This is particularly important for potluck weddings. Through your RSVP or your wedding website, include a form for guests to sign up and state what food they will be bringing. If possible, have them approximate how many servings they can make.
In larger weddings, you may want to limit the number of total contributions. Alternatively, you may ask some guests to bring food, others to bring utensils, others to bring cleaning materials, and so forth.
Inquire with Multiple Caterers and Venues
Inquiring with multiple service providers can help in the decision-making process. Each catering service and venue will charge differently. By asking around and comparing their fees, you may be able to find the best deal.
Be Mindful of Venue Guidelines
As you inquire with different venues and caterers, make sure to ask about their guidelines and restrictions. Certain service providers restrict outside food and beverages or may allow some but with an additional fee. Being mindful of the guidelines not only shows your respect for the hard work the staff put into making your special day a success, but it also prevents you from getting in trouble and possibly costing yourself more money.
As with any other venue, you and your guests must practice “clean as you go.” Make sure bins are accessible, and that waste is properly disposed of.
Keep Your Guests Informed and Updated
Whichever approach you take for your wedding reception and dinner, you must let your guests know. If you choose to have a dry wedding, or only serve a single-course meal, or the event is BYOB, then you must inform your guests right from the get-go.
If any changes occur in the middle of planning, you have to update them as well. This can be done through a social media post using your engagement or wedding hashtag, a message to a group chat, or on your wedding website.
It is possible that guests may have some questions regarding your plans. Maintain a stable and consistent line of communication, whether it be through social media, text messages, emails, or phone calls. It is important to stay patient, calm, and honest as you address their concerns.
Ask for Help
Weddings are a family affair. It only makes sense that you ask them for help in planning and executing the wedding. Do not be nervous or hesitant to approach a relative or a close friend for some assistance. They will be more than happy to help you out.
Planning your wedding as a whole is an overwhelming endeavor; taking care of the food to be served is arguably among the most challenging tasks. Here are some tips on staying organized throughout the entire process:
- Make separate folders in your email and messages for every aspect of the planning.
- Keep a binder or folder of receipts, important documents, and so on. Properly label them and place them somewhere safe. You may need these later on.
- Write down the pros and cons of each venue and catering service on a document or a piece of paper. This is to prevent you from forgetting any detail and will ultimately make decision-making easier.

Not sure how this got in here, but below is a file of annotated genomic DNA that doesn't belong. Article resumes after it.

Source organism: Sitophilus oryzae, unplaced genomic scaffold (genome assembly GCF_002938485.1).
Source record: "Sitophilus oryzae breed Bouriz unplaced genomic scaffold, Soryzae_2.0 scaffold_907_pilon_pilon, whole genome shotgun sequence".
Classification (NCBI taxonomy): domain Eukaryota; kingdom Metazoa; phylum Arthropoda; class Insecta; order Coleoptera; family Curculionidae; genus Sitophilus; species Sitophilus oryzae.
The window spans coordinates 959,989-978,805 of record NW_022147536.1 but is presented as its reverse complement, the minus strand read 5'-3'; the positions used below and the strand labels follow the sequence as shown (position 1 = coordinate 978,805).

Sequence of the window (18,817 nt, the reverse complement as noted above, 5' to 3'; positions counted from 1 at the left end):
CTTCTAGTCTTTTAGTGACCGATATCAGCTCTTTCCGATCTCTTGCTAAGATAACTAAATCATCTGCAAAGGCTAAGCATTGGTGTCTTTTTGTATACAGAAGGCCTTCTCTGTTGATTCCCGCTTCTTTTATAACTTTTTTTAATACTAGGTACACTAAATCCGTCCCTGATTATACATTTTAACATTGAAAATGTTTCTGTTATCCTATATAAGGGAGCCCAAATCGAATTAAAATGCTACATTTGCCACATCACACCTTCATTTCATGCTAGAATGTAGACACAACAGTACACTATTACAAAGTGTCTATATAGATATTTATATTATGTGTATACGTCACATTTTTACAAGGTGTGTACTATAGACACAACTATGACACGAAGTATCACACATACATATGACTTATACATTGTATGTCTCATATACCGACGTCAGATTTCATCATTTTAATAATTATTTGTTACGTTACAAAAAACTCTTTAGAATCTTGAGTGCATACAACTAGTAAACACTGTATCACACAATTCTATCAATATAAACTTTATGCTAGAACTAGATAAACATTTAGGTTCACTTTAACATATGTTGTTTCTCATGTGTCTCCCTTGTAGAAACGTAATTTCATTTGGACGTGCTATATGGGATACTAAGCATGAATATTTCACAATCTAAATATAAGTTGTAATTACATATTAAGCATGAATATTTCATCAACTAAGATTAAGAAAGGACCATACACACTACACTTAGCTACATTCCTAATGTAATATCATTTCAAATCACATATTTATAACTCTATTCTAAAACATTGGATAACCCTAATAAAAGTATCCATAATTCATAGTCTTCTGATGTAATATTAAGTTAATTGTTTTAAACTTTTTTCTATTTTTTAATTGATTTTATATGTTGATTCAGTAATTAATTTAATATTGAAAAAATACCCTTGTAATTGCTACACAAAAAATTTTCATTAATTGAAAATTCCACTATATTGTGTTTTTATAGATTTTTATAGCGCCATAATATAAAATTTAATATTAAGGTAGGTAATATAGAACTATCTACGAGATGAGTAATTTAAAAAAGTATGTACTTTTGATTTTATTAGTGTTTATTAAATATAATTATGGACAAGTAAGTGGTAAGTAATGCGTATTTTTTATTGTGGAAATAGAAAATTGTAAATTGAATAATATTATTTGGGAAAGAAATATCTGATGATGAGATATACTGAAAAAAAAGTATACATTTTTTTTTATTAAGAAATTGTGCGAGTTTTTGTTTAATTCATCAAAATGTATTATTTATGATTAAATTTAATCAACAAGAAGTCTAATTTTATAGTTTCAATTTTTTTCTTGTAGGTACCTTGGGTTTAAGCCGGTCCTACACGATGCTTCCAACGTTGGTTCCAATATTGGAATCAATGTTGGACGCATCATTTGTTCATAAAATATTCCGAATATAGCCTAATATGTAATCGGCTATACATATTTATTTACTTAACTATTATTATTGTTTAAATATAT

- Break down big tasks into smaller, more manageable tasks.
- Use a calendar to map out your days and the weeks ahead with pertinent dates and deadlines.
- Make to-do lists and sort each item based on its urgency.
- Make a spreadsheet containing each of your guests’ allergies, dietary restrictions, and other pertinent information. The catering service may ask for this.
- Make a spreadsheet of expenses to ensure you are staying within your budget.
- Make a spreadsheet of food contributions of each guest (if proceeding with a potluck.)
- If you asked for help, make a task tracker of each person’s responsibility, duty, and necessary deadlines.
Take a Break Every Now and Then
Contrary to popular belief, resting is productive. You cannot get any work done if you are constantly running on fumes. Not to mention the quality of your ideas and outputs will be significantly compromised when you are tired.
Take a break every once in a while. Meditate, check in with yourself, exercise, and do whatever you need to cope. You will find that ideas will come to you easier, you will be more motivated and inspired to work, and you will be in an overall better mood.
The ways in which you can significantly cut the expenses on your wedding food can be categorized into four broad categories:
- Asking for a friend, relative, or guest’s help (e.g., having them host the reception at their place, potluck, BYOB, etc.)
- Reducing outsourced labor and manpower (e.g., family-style service, using eco-friendly and single-use utensils, do-it-yourself food stations, etc.)
- Finding alternatives (e.g., renting a food truck, serving off-the-shelf appetizers, ordering from a local restaurant, etc.)
- Logistical changes (e.g., scheduling a daytime wedding, omitting parts of the reception, limiting booze intake, cutting the operation of open bars, sticking to a theme, etc.)